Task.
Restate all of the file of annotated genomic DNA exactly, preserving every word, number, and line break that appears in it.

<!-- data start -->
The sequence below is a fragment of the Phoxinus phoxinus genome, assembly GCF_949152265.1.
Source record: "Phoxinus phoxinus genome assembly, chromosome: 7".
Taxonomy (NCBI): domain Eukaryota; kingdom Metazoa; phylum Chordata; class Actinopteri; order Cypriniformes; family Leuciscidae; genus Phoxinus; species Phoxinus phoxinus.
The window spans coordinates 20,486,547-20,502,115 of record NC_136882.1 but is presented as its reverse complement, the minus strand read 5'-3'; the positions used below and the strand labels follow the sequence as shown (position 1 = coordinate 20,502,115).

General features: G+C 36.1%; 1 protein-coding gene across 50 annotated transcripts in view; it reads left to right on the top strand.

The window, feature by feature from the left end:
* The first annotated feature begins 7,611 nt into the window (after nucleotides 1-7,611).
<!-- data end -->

The sequence below is a fragment of the Phoxinus phoxinus genome, assembly GCF_949152265.1.
Source record: "Phoxinus phoxinus genome assembly, chromosome: 7".
Taxonomy (NCBI): domain Eukaryota; kingdom Metazoa; phylum Chordata; class Actinopteri; order Cypriniformes; family Leuciscidae; genus Phoxinus; species Phoxinus phoxinus.
The window spans coordinates 20,486,547-20,502,115 of record NC_136882.1 but is presented as its reverse complement, the minus strand read 5'-3'; the positions used below and the strand labels follow the sequence as shown (position 1 = coordinate 20,502,115).

General features: G+C 36.1%; 1 protein-coding gene across 50 annotated transcripts in view; it reads left to right on the top strand.

The window, feature by feature from the left end:
* The first annotated feature begins 7,611 nt into the window (after nucleotides 1-7,611).